According to Scholem however(23)
"It is safe to say that what might he termed apocalyptic nostalgia was among the most powerful motive-forces of the whole Merkabah mysticism?
It is within initiatory associations that the apocryphal writings were transmitted with all the proper precautions to ensure that the secret would not be betrayed.

* Fr. Joseph Stiassny is a Priest of Notre Dame de Sion who has lived in Jerusalem for many years. He teaches Biblical Studies and Jewish Studies and is active in ecumenical and inter-faith dialogues.
1. Cf. the text in Schechter's edition, p. 67.
2. Cf. J. Lacroix: Histoire et Mystére, Tournai, Paris 1962, p. 125.
3. Cf. S. Zeitlin: "An Historical Study of the Canonization of the Hebrew Scripture" Proceedings of the American Academy for Jewish Reserch, vol. 2 (1932), pp. 81-121.
4. Fl. Josephe, Contre Apion 1, 42; ad. Th. Reinach - L. Blum, coll. "Guillaume Bude", Paris 1930, p. 10.
5. K. Hruby: "Messianisme et eschatologie dans la tradition rabbinique° in the collection: Noel-Epiphanie: Retour du Christ, Lex orandi 40, Paris 1967, pp. 43-63.
6. L. Ginzberg: The Legends of the Jews, Philadelphia 1947, vol. 5, pp. 43f.
7. Cf. J. Danielou: Theologic du Judeo-christianisme, Tournai, Paris 1958, p. 28.
8. E. Ullendorf: The Ethiopians, London 1967, pp. 101f; D. Buxton: The Abyssinians, London 1970, p. 40.
9. Kraeling: "The Jewish Community at Antioch up to 600°, JBL, 1932, pp. 130-160.
10. M. Simon: Recherches d'histoire judeo-chretienne, Paris 1962, pp. 140-153: "La polemique anti-juive de saint Jean Chrysostome et le mouvement judaisant d'Antioche", R.M. Grant: "Jewish Christianity in Antioch" in Judeo-Christianisme, Volume offert au cardinal Daniélou, Paris 1972, pp. 97-108; A.F. Klijn: "The Influence of Jewish Theology on the Odes of Salomon and the Acts of Thomas" in Aspects du judeochristianisme, Paris 1965, pp. 167-179.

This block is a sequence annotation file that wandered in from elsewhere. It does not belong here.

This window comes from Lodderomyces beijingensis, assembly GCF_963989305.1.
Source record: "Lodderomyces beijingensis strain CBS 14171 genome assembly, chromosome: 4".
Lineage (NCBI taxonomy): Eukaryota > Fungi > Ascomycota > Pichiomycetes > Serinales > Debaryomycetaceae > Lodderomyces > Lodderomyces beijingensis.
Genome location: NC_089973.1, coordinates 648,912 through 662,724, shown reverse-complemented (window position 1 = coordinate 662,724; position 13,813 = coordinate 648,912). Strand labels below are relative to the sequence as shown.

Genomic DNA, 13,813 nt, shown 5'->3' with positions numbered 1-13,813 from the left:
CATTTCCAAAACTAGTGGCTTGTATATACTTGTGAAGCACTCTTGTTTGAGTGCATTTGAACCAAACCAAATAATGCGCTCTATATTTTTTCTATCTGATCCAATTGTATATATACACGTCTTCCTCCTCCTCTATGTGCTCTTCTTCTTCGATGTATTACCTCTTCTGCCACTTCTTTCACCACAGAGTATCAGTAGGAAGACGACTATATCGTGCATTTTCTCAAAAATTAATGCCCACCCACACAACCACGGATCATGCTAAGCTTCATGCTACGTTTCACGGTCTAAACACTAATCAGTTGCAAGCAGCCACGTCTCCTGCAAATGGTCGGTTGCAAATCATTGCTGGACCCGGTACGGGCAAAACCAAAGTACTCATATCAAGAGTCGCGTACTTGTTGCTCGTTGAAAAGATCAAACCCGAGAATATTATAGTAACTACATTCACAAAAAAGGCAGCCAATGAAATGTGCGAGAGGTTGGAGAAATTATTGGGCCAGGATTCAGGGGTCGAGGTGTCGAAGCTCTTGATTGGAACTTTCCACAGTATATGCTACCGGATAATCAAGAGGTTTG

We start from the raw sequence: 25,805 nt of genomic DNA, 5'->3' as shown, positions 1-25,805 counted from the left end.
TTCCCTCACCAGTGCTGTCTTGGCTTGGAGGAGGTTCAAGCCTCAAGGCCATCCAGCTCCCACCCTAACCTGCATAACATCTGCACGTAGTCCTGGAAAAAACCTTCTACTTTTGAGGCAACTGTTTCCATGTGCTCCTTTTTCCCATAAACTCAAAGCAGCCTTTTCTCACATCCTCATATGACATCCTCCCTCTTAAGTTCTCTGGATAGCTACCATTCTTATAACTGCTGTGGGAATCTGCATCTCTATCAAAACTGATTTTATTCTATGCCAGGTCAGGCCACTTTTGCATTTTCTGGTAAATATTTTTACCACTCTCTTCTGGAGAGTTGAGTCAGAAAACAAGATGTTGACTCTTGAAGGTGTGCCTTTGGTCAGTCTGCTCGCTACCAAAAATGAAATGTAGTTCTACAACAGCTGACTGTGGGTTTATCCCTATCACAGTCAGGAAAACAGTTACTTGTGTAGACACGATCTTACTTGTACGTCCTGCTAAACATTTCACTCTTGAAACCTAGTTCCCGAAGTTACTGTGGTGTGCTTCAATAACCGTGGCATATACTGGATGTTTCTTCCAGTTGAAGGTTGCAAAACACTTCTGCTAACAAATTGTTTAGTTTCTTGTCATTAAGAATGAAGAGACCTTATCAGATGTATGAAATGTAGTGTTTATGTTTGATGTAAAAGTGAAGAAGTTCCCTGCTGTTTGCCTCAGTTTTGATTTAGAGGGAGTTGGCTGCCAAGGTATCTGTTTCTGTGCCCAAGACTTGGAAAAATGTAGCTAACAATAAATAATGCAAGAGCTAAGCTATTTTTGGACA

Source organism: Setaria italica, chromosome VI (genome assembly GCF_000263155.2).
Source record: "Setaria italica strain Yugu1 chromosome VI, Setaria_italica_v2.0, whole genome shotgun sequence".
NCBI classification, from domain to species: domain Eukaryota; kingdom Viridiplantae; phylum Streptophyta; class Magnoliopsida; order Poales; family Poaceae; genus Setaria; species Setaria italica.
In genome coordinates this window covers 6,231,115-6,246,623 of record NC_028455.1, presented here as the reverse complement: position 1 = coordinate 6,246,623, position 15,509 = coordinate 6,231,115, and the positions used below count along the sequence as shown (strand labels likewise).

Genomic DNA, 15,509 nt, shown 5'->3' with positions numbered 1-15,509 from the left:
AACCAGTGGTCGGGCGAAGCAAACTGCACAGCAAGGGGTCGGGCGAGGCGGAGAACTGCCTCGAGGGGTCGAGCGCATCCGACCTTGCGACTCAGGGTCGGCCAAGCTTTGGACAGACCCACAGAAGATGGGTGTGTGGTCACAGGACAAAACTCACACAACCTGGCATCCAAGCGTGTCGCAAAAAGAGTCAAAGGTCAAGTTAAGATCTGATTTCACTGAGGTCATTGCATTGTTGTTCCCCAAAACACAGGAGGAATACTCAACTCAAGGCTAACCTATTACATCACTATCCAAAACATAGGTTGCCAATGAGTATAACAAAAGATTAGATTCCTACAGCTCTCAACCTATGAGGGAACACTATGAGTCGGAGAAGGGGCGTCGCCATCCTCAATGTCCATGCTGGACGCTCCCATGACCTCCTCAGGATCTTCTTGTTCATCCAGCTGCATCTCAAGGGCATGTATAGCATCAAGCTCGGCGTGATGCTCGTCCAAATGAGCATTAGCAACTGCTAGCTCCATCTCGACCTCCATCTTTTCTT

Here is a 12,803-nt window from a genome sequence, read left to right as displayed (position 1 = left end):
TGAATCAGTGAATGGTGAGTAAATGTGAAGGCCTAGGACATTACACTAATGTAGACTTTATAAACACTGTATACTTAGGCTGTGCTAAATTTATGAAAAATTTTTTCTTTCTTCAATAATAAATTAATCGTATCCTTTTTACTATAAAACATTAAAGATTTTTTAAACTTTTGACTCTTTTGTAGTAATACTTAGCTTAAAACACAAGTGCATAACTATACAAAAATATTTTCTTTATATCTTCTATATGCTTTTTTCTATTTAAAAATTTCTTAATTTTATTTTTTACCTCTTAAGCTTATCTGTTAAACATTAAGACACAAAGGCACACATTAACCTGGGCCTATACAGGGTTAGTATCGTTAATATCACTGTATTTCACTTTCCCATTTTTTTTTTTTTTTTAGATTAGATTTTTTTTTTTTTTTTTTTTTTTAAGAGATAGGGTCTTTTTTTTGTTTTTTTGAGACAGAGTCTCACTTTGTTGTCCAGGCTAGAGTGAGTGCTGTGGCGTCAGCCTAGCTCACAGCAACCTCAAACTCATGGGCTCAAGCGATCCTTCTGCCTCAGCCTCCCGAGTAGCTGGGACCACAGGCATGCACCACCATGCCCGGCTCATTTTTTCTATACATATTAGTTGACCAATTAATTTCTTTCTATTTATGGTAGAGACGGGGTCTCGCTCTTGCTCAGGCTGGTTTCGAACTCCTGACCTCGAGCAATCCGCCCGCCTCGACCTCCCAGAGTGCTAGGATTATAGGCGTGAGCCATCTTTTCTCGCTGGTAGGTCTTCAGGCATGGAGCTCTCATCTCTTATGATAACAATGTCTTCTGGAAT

11. J. Danielou: Théologic du juao-christianisme, p. 52.
12. Soncino, London 1961; cf. J. TerveII, Imago Dei (Get 1:261) im Spdtjudentunr, in der Gnosis and in den paulinischen Braden, FRLANT, no. 58, Gottingen 1960.
13. H. Rahner: Mythes grecs et mystere ehrétien, tr. fr., Paris 1954, p. 31.
14. G Vajda, in his report on G.G. Scholem, Major Trends in Jewish Mysticism: REJ 7 (1946-47) p. 169.
15. Cf. Encyclopaedia Judaica, vol. 11 (1971) col. 144, art. "Metatron".
16. On Gen. 5:24: Soncino. Cf. also note 15.
17. Prol. In Canticum, PG 13, 63; Cf. G.G. Scholem: Jewish Mysticism, Merkabah Mysticism and Talmudic Tradition, New York 1960, p. 38. On the influence of Jewish traditions on Origen, cf. J. Danielou, Origene, Paris 1948, pp. 175ff.
18. Tos Megilla, 4, 28, ed. Zuckermandel, p. 228.
19. H. Bietenhard: Die himmlische Welt im Urchristentum and Spatjudentum, Tilbingen 1951, pp. 91ff.
20. Ed. Soncino.
21. Ch. Rabin: Qumran Studies, Oxford 1957, pp. 46ff.
22. G.G. Scholem: La Kabbale et sa symboligue, tr. fr., Paris 1975 (ch. 1: "L'autorite religieuse et la mystique").
23. G.G. Scholem: Major Trends in Jewish Mysticism, Jerusalem 1942, p. 72.


Home | Who we are | What we do | Resources | Join us | News | Contact us | Site map

Copyright Sisters of Our Lady of Sion - General House, Rome - 2011